Today’s book: The Rise of the Creative Class, by Richard Florida. Or rather, the book of a couple of months ago; I really need to start blogging right after I finish something.
The book claims that something called the creative class has become hugely important over the last few decades, now outstripping the working class as a proportion of the working population, and threatening the service class, which has also had huge growth. (30% creative, 25% working, 45% service; agricultural is almost zero.) That’s just in terms of the numbers of people working in those fields; in terms of, say, financial impact, the creative class is quite a bit more important.
Which means that the creative class is starting to reshape its environment (working and otherwise); how it does that turns out to be quite interesting. For example, while the creative class isn’t necessarily particularly diverse (e.g. I work in the tech industry, which has quite a large number of white males in it), creative class members prefer to live in ethnically diverse areas, areas with a large number of gay people, etc. Creative class people like to be around an active artistic scene, but generally more at a small-scale level (lots of bands playing in various small locations) instead of a larger-scale level (stadium concerts, big orchestras). They like athleticism, but at a personal level (running, mountain biking, going out and doing something) instead of, say, going to a stadium to watch a big sports team. They don’t have much truck with, say, dress codes at work. They don’t work 9-5 hours (and frequently end up working rather more than 40 hours a week); they change jobs pretty frequently.
Most of which sounds pretty familiar to me, and most of which sounds like a good thing to me. And it gives me hope in the ongoing culture wars: the Christian conservatives scare me, but my side is growing, both numerically and economically. But, as the book also points out, we could be doing better in that regard. Creative class members turn out to be relatively apolitical, and I would be the first to admit that my political zeal has dwindled notably over the last several years. Maybe we’re too busy either working or exercising? Or hanging out at ethnic restaurants or nightclubs?
Speaking of which, I don’t quite understand the zeal for long work hours, either. Admittedly, creative class jobs are likely to be more interesting and more financially rewarding than other sorts of jobs; those would push us towards spending time at work. On the other hand, if we like living in richly textured environments, you’d think that we’d also like to spend as much time as possible out in those environments. I think there’s some sort of weird American dysfunction going on there.
The constant changing jobs seems a bit funny to me, too. People in my experience don’t change jobs as frequently as the book discusses – they talk about people routinely changing jobs more frequently than once a year, which sounds awfully fast to me. (On the other hand, there are a lot of independent consultants out there.) Now, I’m not a big one for company loyalty these days, and I can certainly sympathize with having your top priority being working with interesting people, on interesting projects. But it’s not at all clear to me why changing jobs should be a particularly good way to optimize that. I certainly don’t see why, in general, you would expect your new coworkers to be more interesting than your old ones. And while there’s something seductive about working on new projects, the flip side is that you don’t get to grapple with the challenges of long-lasting optimizations that span multiple projects (or even optimizations that last beyond, say, the launch of a new project).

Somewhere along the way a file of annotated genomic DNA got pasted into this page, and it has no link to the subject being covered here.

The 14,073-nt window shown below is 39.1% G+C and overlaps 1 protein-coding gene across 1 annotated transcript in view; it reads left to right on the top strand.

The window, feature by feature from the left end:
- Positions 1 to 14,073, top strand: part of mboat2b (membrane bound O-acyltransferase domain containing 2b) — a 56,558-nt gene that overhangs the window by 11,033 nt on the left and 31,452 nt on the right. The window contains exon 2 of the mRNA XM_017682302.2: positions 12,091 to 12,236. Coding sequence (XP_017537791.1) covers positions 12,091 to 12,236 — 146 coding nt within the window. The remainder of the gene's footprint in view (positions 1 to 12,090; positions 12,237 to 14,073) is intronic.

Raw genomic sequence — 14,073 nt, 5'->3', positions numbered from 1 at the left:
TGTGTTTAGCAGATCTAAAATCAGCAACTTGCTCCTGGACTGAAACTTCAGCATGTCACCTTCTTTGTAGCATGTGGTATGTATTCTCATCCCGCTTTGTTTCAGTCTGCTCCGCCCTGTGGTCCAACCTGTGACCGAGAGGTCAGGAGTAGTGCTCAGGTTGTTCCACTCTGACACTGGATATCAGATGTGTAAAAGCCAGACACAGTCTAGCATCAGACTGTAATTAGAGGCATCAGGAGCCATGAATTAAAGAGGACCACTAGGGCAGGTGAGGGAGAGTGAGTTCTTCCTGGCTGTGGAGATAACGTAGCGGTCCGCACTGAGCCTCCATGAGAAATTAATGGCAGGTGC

I saw a lot of Jane Jacobs resonances in the book: the intermingling street life from The Death and Life of Great American Cities, the moral wars of Systems of Survival. I’ll have to think for a while about how (if?) to integrate this with the import replacement theory of The Economy of Cities, though.
One other thing the book has pointed out to me: a lot of the political writing I’m reading these days seems to take as a given (or at least imply) that it’s bad for manufacturing to be separated from design: blue collar people lose jobs, bosses get rich, inequality increases. Now, I’m all for employement and for reducing inequality. But separating manufacturing from design can have real benefits. The first is that it makes it possible for small companies to spring up and bring new products to market. It’s not just an issue of existing large companies shedding workers: it’s an issue of new companies coming into being that couldn’t have existed before. The other is that, just because manufacturing and design are in different companies doesn’t mean that jobs are being shed. In fact, the quality of jobs on both sides could improve: maybe a company that focuses on manufacturing could involve its workers more thoroughly (more creatively) in doing the manufacturing as well as possible than a less focused company that tried to do everything.
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